BY WILLY MUTUNGA
We have just concluded the first in what I believe will be a series of dialogues between the Council of Governors and the Judiciary.
The Judiciary supports devolution of power and resources, not as an act of political posturing but as a constitutional duty to give voice and meaning to the principles outlined in Article 10. Though devolution is a broad concept, in Kenya, the county governments are its most visible emblem and representation, and we welcome their representatives to dialogue.
We in the Judiciary promote dialogue with all stakeholders not with the intention of breaking any law, but rather with the purpose of entrenching the Constitution and realising its benefits for Kenyans in the shortest time possible.
Only a month ago, we jointly trained the legal officers and county attorneys for Council of Governors on devolution as a way of demonstrating our commitment to constructive engagement. The Constitution commands the Judiciary to do justice to all without regard to status and without delay. Access to justice is a right for all persons. That is why the Judicial Service Act requires the establishment of a High Court in every county and a magistrate’s court in every district.
Demand for judicial services is growing, but the budgetary allocation to the Judiciary does not match it. We are grateful that most counties have made generous offers of land and the construction of infrastructure to enable the Judiciary to meet its constitutional and legal obligations to ensure access to justice. We are appealing to those who experience the shortcomings of low budgetary allocations most to speak up so that the National Assembly and the Senate can make the appropriate adjustments.
Each county government is encouraged to provide or establish infrastructure which can be used for courtrooms and residences for both judicial officers and staff in the respective counties. The Judiciary already has ongoing discussions with various governors who have either allocated land or buildings as resources in this area.
Where such infrastructure in the form of courts and residences have been established by the county governments, the Judiciary will endeavour to provide staffing in a coordinated and structured manner giving priority marginalised areas.
The exercise of judicial authority is constitutionally protected as a function of the National Government and preserved for the Judiciary, but we are also aware of need for collaboration and partnerships that accelerate the achievement of the objectives outlined in the Constitution. The Council of Governors Concept Paper has made many important recommendations on how to strengthen the partnership with the Judiciary. Since many of these proposals affect other stakeholders, I am proposing the convening of a consultative forum that brings together all the actors in the administration of justice.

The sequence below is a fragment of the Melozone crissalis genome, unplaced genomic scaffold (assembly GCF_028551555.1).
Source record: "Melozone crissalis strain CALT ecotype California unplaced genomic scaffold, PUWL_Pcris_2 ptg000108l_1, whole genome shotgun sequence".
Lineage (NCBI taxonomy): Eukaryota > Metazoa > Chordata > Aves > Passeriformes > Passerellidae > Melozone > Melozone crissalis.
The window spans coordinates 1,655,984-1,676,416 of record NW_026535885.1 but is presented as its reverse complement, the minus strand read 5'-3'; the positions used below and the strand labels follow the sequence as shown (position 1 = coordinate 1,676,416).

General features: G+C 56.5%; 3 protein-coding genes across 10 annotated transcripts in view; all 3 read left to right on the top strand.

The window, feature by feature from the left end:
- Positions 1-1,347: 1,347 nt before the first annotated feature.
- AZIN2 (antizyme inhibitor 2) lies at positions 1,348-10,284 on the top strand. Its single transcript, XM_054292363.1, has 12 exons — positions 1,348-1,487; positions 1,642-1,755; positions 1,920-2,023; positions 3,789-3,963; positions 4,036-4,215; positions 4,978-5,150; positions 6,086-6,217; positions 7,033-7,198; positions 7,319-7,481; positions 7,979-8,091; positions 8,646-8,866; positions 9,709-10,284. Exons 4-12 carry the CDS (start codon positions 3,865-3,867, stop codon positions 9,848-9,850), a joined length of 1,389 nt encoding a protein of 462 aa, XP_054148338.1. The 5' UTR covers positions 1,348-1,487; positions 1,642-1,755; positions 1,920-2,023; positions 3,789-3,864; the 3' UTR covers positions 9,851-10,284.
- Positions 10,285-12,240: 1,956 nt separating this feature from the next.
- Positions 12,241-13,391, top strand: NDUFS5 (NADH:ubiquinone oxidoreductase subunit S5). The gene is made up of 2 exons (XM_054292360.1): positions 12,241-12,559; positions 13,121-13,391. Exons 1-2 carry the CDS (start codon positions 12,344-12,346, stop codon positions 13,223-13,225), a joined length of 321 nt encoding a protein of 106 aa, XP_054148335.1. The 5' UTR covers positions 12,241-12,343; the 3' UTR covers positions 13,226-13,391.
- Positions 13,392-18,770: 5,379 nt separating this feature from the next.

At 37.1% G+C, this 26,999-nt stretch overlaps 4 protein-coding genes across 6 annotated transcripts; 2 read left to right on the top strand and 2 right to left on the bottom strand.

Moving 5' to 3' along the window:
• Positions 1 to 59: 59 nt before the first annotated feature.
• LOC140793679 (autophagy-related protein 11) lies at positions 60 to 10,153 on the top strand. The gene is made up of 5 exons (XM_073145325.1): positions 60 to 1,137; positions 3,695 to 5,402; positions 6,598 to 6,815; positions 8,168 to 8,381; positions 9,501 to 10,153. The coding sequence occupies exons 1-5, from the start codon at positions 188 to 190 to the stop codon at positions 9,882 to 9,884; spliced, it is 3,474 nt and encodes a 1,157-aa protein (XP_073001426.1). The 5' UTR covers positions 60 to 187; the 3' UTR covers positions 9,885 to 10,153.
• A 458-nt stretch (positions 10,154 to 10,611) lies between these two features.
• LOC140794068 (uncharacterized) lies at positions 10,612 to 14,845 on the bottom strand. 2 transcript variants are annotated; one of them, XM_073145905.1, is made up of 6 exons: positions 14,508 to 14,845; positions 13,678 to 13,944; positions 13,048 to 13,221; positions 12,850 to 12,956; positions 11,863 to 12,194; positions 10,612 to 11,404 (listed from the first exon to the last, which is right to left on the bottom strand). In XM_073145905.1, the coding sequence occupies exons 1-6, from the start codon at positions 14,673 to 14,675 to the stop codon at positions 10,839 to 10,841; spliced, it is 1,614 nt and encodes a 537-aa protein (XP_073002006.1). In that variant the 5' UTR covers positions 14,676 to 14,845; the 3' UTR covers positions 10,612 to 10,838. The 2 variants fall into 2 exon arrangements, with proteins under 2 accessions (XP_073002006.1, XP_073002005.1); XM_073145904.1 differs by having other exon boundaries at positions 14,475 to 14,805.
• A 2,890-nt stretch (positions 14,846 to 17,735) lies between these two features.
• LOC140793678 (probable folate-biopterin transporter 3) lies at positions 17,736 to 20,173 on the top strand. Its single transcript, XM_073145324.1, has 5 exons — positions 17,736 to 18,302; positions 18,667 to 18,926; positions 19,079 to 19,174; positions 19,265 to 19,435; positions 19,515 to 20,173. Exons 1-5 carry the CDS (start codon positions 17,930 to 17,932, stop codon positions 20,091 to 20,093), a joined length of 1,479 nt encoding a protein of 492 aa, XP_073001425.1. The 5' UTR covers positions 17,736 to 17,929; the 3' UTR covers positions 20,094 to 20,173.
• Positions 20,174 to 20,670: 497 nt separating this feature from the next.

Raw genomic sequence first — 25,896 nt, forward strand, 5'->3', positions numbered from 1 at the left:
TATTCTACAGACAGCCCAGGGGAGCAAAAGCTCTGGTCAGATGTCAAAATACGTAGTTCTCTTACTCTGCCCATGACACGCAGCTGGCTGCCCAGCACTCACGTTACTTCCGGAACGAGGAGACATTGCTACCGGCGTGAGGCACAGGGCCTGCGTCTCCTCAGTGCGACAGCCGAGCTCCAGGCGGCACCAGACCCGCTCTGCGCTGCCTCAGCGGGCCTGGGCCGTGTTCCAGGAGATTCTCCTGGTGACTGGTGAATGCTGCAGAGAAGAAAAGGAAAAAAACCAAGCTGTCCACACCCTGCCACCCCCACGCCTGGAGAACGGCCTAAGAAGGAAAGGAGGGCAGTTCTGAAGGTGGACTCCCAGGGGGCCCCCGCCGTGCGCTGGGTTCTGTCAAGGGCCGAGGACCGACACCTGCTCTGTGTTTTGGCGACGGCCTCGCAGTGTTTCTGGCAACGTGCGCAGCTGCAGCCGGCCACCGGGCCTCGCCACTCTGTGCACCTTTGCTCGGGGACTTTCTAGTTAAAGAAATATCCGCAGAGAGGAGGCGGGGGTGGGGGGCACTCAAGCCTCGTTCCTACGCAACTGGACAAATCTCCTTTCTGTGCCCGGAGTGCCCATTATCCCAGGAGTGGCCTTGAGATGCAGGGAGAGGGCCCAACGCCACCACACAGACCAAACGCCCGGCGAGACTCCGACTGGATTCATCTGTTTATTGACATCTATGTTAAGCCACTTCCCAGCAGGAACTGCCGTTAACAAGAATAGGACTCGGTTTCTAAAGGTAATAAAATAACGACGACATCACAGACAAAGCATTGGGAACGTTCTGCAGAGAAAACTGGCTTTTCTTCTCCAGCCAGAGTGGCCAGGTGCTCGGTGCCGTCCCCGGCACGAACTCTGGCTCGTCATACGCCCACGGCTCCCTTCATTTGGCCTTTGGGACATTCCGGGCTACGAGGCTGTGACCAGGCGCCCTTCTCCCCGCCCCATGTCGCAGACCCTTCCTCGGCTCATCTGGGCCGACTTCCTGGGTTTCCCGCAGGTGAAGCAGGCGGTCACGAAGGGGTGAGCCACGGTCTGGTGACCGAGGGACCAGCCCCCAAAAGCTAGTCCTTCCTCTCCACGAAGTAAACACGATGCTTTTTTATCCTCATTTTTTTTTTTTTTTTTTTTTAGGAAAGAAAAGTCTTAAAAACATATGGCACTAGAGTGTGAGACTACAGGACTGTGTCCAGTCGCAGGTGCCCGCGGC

The proposal on the waiver of court fees for cases filed by the county governments is important, especially when viewed against the backdrop of the principle of equity and equality. However, this would involve a considering its constitutionality and legality with the national government as it touches on revenue collection by the courts. Specifically some counties, have proposed the sharing of fines and penalties collected by the courts as a source of revenue for the county governments. However, the current legal regime requires that all revenues collected by the Judiciary be sent to the Consolidated Fund.
The Local Government Act, Cap 265, which established the former city and municipal courts and created the offenses and penalties arising out of violations of the various local authorities by-laws has now been repealed by The County Government Act, 2012. In other words, such courts created under the retired Act ceased to exist after the first general election under the Constitution 2010. The Judiciary has mitigated the effect of repealing the Local Government Act, Cap 265, by transitioning the functions of the defunct municipal or city courts to designated Magistrates’ Courts within the various counties.
We undertake to designate a separate registry or register in such magistrate’s courts specifically for cases carried over from the old municipal and city courts and the current cases arising out of violation of the new county legislations.
By the authority vested in me under Article 262 (22) on the Transitional and Consequential Provisions, I have asked the Chief Registrar of the Judiciary to recall all judicial officers posted to the former city and municipal courts and in their place post new magistrates who will take stock of all judicial proceedings currently before these courts to bring them in line with the Constitution.
Finally, many issues raised in this partnership have a multi-tier effect on various stakeholders and transcends the Judiciary and Council of Governors. Therefore, for effective implementation of the partnership, various stakeholders in the Administration of Justice such as the Office of the Attorney General, the Director of Public Prosecution (DPP), Treasury and Parliament will have to be brought on board for deliberations in a consultative forum to give effect to the object of the partnership.
A technical committee will be formed comprising of representatives from the Council of Governors and the Judiciary with specific terms of reference including timelines and implementation time table of the partnership agreement.